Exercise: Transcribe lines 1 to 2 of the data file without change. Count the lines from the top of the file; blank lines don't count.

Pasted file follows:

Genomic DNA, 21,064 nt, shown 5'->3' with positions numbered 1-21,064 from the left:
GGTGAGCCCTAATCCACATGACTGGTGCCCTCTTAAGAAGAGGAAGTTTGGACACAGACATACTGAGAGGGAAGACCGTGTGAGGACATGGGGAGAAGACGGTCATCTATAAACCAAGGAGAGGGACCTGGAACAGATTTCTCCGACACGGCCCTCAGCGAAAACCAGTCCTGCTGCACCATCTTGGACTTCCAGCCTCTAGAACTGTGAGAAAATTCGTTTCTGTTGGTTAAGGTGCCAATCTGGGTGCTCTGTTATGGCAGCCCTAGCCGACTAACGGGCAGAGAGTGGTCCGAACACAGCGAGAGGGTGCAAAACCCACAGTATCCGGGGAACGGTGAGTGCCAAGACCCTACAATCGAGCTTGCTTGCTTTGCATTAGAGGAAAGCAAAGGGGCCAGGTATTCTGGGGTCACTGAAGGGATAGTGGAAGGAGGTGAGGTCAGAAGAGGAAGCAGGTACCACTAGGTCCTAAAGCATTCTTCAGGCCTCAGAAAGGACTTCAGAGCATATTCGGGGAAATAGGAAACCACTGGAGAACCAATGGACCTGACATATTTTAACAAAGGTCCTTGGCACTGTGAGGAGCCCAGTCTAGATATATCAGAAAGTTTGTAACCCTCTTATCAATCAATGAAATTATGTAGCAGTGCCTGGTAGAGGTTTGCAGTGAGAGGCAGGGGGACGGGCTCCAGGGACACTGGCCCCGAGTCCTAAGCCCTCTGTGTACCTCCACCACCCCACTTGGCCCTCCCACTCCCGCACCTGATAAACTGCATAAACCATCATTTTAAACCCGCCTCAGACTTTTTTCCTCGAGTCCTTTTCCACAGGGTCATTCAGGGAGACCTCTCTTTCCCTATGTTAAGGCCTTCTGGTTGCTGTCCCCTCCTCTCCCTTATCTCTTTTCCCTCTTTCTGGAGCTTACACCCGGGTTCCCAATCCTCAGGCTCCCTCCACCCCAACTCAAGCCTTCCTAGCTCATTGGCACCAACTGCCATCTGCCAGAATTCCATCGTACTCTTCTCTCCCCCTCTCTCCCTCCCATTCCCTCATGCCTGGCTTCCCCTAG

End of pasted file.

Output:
Genomic DNA, 21,064 nt, shown 5'->3' with positions numbered 1-21,064 from the left:
GGTGAGCCCTAATCCACATGACTGGTGCCCTCTTAAGAAGAGGAAGTTTGGACACAGACATACTGAGAGGGAAGACCGTGTGAGGACATGGGGAGAAGACGGTCATCTATAAACCAAGGAGAGGGACCTGGAACAGATTTCTCCGACACGGCCCTCAGCGAAAACCAGTCCTGCTGCACCATCTTGGACTTCCAGCCTCTAGAACTGTGAGAAAATTCGTTTCTGTTGGTTAAGGTGCCAATCTGGGTGCTCTGTTATGGCAGCCCTAGCCGACTAACGGGCAGAGAGTGGTCCGAACACAGCGAGAGGGTGCAAAACCCACAGTATCCGGGGAACGGTGAGTGCCAAGACCCTACAATCGAGCTTGCTTGCTTTGCATTAGAGGAAAGCAAAGGGGCCAGGTATTCTGGGGTCACTGAAGGGATAGTGGAAGGAGGTGAGGTCAGAAGAGGAAGCAGGTACCACTAGGTCCTAAAGCATTCTTCAGGCCTCAGAAAGGACTTCAGAGCATATTCGGGGAAATAGGAAACCACTGGAGAACCAATGGACCTGACATATTTTAACAAAGGTCCTTGGCACTGTGAGGAGCCCAGTCTAGATATATCAGAAAGTTTGTAACCCTCTTATCAATCAATGAAATTATGTAGCAGTGCCTGGTAGAGGTTTGCAGTGAGAGGCAGGGGGACGGGCTCCAGGGACACTGGCCCCGAGTCCTAAGCCCTCTGTGTACCTCCACCACCCCACTTGGCCCTCCCACTCCCGCACCTGATAAACTGCATAAACCATCATTTTAAACCCGCCTCAGACTTTTTTCCTCGAGTCCTTTTCCACAGGGTCATTCAGGGAGACCTCTCTTTCCCTATGTTAAGGCCTTCTGGTTGCTGTCCCCTCCTCTCCCTTATCTCTTTTCCCTCTTTCTGGAGCTTACACCCGGGTTCCCAATCCTCAGGCTCCCTCCACCCCAACTCAAGCCTTCCTAGCTCATTGGCACCAACTGCCATCTGCCAGAATTCCATCGTACTCTTCTCTCCCCCTCTCTCCCTCCCATTCCCTCATGCCTGGCTTCCCCTAG